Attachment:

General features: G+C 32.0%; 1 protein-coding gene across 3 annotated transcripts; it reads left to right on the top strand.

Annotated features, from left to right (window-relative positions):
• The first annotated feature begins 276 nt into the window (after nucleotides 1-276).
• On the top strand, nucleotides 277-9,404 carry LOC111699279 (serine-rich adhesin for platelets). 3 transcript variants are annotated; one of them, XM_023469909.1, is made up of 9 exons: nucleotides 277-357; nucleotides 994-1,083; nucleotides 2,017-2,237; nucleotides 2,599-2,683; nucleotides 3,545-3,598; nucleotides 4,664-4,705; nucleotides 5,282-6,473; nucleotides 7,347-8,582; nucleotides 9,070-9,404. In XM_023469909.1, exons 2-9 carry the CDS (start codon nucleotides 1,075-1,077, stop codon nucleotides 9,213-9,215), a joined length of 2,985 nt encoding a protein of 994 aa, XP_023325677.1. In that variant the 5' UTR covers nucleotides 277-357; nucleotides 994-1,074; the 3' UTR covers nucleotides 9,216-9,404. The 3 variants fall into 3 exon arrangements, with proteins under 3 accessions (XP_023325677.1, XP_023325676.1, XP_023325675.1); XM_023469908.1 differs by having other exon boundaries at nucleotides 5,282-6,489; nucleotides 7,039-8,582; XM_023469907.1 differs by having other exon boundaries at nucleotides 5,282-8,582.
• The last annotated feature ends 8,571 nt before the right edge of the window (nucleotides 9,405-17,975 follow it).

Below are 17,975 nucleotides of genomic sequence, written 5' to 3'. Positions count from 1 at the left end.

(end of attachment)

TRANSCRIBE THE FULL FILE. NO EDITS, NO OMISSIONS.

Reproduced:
General features: G+C 32.0%; 1 protein-coding gene across 3 annotated transcripts; it reads left to right on the top strand.

Annotated features, from left to right (window-relative positions):
• The first annotated feature begins 276 nt into the window (after nucleotides 1-276).
• On the top strand, nucleotides 277-9,404 carry LOC111699279 (serine-rich adhesin for platelets). 3 transcript variants are annotated; one of them, XM_023469909.1, is made up of 9 exons: nucleotides 277-357; nucleotides 994-1,083; nucleotides 2,017-2,237; nucleotides 2,599-2,683; nucleotides 3,545-3,598; nucleotides 4,664-4,705; nucleotides 5,282-6,473; nucleotides 7,347-8,582; nucleotides 9,070-9,404. In XM_023469909.1, exons 2-9 carry the CDS (start codon nucleotides 1,075-1,077, stop codon nucleotides 9,213-9,215), a joined length of 2,985 nt encoding a protein of 994 aa, XP_023325677.1. In that variant the 5' UTR covers nucleotides 277-357; nucleotides 994-1,074; the 3' UTR covers nucleotides 9,216-9,404. The 3 variants fall into 3 exon arrangements, with proteins under 3 accessions (XP_023325677.1, XP_023325676.1, XP_023325675.1); XM_023469908.1 differs by having other exon boundaries at nucleotides 5,282-6,489; nucleotides 7,039-8,582; XM_023469907.1 differs by having other exon boundaries at nucleotides 5,282-8,582.
• The last annotated feature ends 8,571 nt before the right edge of the window (nucleotides 9,405-17,975 follow it).

Below are 17,975 nucleotides of genomic sequence, written 5' to 3'. Positions count from 1 at the left end.